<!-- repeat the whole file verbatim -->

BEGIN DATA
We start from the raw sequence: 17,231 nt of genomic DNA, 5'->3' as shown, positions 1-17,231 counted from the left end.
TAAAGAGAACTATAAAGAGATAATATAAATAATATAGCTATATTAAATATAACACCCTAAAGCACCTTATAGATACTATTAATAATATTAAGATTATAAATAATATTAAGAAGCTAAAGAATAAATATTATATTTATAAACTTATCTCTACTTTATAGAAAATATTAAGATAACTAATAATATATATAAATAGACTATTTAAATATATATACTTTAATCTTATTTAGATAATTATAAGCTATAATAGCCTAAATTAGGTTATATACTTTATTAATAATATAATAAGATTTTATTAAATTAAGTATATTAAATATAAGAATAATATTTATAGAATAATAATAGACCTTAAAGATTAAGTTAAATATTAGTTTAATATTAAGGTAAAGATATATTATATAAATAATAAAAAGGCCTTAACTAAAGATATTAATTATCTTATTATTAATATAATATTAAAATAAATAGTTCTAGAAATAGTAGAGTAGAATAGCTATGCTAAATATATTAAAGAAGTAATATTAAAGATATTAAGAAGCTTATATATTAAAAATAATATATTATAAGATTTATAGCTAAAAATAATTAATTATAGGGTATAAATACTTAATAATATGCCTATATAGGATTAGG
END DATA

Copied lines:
We start from the raw sequence: 17,231 nt of genomic DNA, 5'->3' as shown, positions 1-17,231 counted from the left end.
TAAAGAGAACTATAAAGAGATAATATAAATAATATAGCTATATTAAATATAACACCCTAAAGCACCTTATAGATACTATTAATAATATTAAGATTATAAATAATATTAAGAAGCTAAAGAATAAATATTATATTTATAAACTTATCTCTACTTTATAGAAAATATTAAGATAACTAATAATATATATAAATAGACTATTTAAATATATATACTTTAATCTTATTTAGATAATTATAAGCTATAATAGCCTAAATTAGGTTATATACTTTATTAATAATATAATAAGATTTTATTAAATTAAGTATATTAAATATAAGAATAATATTTATAGAATAATAATAGACCTTAAAGATTAAGTTAAATATTAGTTTAATATTAAGGTAAAGATATATTATATAAATAATAAAAAGGCCTTAACTAAAGATATTAATTATCTTATTATTAATATAATATTAAAATAAATAGTTCTAGAAATAGTAGAGTAGAATAGCTATGCTAAATATATTAAAGAAGTAATATTAAAGATATTAAGAAGCTTATATATTAAAAATAATATATTATAAGATTTATAGCTAAAAATAATTAATTATAGGGTATAAATACTTAATAATATGCCTATATAGGATTAGG